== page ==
Document Type


Date of Award

Spring 2000

Degree Name

Master of Science in Occupational Safety and Health Engineering - (M.S.)


Industrial and Manufacturing Engineering

First Advisor

One-Jang Jeng

Second Advisor

Arijit K. Sengupta

Third Advisor

Norman J. Van Houten


In today's work environment, many dangers exist around that can harm workers who are not aware of the hazards in their environment. If these workers happen to be visually impaired, then identifying those hazards with the present labeling systems would be difficult. The Hazardous Material Information System (HMIS) was chosen to be adapted with tactile patterns and numbers. The tactile patterns and numbers would not change the layout and intent of the HMIS, but enhance its effectiveness.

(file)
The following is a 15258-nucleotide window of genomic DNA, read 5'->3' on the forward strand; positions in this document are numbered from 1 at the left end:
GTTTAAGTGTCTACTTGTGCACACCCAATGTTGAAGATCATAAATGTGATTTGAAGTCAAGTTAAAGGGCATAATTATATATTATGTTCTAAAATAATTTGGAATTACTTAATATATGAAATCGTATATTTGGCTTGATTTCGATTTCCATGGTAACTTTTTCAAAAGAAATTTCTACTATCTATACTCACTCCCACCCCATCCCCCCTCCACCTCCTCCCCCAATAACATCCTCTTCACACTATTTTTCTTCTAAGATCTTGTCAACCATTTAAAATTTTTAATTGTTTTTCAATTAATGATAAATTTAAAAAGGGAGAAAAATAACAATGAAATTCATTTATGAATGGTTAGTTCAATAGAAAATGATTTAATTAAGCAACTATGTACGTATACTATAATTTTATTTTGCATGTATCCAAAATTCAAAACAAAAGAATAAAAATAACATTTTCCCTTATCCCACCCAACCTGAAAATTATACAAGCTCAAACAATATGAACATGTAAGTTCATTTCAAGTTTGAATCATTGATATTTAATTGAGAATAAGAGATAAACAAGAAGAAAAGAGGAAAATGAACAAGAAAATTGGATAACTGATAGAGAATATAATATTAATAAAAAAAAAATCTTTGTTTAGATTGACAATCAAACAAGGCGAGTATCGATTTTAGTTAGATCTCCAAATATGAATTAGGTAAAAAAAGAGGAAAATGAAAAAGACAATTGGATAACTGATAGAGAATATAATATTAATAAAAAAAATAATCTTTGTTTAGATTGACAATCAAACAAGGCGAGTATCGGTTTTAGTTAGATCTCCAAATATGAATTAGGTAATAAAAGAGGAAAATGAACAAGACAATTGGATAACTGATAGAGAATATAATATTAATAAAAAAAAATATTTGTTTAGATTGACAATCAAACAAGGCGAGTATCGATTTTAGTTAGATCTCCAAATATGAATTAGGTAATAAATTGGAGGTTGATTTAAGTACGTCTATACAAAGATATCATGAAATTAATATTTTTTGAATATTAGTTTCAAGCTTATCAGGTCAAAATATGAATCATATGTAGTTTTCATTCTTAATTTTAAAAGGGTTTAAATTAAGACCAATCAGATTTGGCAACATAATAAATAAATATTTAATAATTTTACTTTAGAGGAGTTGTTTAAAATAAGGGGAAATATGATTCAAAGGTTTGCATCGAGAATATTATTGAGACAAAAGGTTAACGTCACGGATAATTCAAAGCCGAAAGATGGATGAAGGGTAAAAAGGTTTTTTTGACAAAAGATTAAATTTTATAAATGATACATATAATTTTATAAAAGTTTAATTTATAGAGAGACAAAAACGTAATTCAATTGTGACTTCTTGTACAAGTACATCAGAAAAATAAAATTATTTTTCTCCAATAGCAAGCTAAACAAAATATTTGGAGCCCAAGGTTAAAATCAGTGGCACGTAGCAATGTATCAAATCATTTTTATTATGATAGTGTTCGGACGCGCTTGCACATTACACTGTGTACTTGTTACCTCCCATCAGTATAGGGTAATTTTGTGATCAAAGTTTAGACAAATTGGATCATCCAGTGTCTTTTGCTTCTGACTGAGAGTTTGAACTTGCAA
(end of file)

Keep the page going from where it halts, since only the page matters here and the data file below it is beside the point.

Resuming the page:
Five tactile patterns and five tactile numbers were designed to be recognizable and simple. The patterns and numbers were tested and observed to learn if they could be recognized without being mistaken for another pattern. Twenty subjects volunteered, 14 males and 6 females, to participate in the experiment. The twenty subjects were provided two different sizes of the patterns making a total of 2000 observations. The three most recognizable tactile patterns were chosen out of the five and assigned a color consistent with the HMIS.